The third and final subset of IM is to Experience Stimulation which defines those who enjoy the sport of baseball because of the thrill of the game or the feel of hitting a baseball over the fence or striking out a good batter. I believe most successful baseball players eventually develop this motivation more as an addiction to the highs of the game than their original attraction to the sport.
Baseball Motivational Taxonomy: Extrinsic Motivation
The next category of the baseball motivational taxonomy is extrinsic motivation (EM). EM pertains to a wide variety of behaviors that are engaged in as a means to an end and not for their own sake. EM is in operation when the individual comes to value and judge the behavior as important and, therefore, performs it out of choice (Pelletier et al., 1995). The subsets of EM are; external regulation, introjection, identification, and integration.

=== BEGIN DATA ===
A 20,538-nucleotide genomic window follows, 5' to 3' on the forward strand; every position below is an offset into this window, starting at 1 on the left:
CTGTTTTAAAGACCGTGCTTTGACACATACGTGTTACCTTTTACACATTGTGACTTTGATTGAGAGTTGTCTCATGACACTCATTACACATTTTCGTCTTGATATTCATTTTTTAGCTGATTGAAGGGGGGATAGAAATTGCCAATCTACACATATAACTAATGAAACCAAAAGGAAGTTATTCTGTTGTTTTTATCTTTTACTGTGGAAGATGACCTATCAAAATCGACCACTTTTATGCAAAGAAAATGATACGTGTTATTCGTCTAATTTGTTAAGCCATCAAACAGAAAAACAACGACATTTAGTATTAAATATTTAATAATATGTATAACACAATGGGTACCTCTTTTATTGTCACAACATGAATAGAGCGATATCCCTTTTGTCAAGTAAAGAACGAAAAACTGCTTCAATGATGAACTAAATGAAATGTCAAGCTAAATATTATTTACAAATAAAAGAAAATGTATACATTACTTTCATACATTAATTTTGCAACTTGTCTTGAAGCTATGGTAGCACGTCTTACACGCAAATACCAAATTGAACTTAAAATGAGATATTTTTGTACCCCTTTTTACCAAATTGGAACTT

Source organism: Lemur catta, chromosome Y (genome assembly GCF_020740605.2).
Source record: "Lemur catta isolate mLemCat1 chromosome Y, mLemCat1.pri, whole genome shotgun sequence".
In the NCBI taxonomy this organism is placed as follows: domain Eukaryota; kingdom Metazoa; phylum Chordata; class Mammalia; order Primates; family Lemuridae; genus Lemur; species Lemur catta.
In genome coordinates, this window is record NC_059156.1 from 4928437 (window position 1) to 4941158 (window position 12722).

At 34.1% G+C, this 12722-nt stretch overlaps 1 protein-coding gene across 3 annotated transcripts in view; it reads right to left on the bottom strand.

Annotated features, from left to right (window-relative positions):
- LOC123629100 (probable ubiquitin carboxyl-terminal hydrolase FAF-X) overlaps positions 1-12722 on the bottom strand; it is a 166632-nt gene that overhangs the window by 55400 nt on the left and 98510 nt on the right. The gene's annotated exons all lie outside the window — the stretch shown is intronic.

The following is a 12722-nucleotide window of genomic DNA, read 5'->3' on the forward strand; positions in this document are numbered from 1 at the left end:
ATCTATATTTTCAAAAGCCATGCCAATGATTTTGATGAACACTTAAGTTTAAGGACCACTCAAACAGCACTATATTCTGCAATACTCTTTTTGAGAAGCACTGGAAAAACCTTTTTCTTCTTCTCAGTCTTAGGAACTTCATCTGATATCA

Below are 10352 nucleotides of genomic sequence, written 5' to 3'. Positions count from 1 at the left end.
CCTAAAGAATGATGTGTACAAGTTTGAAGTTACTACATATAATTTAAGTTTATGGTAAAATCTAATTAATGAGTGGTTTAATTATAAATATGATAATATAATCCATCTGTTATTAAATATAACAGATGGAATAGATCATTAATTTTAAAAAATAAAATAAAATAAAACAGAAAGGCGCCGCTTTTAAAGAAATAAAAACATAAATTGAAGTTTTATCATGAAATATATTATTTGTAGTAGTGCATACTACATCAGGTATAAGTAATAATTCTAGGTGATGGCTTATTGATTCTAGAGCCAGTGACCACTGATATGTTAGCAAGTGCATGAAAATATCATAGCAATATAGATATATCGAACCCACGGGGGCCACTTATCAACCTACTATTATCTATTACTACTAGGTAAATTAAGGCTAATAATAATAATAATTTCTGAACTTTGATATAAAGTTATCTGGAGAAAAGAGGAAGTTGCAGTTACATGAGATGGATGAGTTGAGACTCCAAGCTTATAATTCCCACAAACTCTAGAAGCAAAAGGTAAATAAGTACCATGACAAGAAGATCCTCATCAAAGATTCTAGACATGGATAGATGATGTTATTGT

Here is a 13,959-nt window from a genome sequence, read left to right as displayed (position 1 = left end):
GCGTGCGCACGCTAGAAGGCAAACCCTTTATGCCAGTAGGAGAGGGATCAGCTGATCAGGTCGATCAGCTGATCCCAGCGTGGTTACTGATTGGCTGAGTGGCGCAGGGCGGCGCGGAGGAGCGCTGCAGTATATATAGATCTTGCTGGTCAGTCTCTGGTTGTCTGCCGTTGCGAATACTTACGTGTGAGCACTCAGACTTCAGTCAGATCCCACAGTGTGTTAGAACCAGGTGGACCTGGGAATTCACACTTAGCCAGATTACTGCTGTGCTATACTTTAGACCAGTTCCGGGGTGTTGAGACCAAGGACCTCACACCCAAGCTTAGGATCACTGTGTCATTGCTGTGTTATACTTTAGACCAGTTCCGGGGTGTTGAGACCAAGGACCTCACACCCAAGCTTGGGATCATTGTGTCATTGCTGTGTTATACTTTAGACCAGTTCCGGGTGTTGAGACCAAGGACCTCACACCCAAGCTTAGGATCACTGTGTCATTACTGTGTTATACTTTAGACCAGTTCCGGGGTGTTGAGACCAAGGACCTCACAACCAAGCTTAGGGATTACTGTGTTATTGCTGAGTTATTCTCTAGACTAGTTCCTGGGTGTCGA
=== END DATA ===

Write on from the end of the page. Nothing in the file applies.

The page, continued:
External regulation behaviors are performed to satisfy an external demand or obtain an externally imposed reward contingency (Ryan, & Deci, 2000). This is very common at either the beginning levels of baseball or the very top levels of baseball. This would define those youth baseball players who are playing because their parents wanted them to play baseball or they wanted to show off for a friend or girlfriend. This would also define those at the very top of the professional levels where the athlete is playing for money or status. This motivation can seem very dark or negative in many cases but there are moments it can be a good thing like when someone is playing for a sick friend or a dying elder.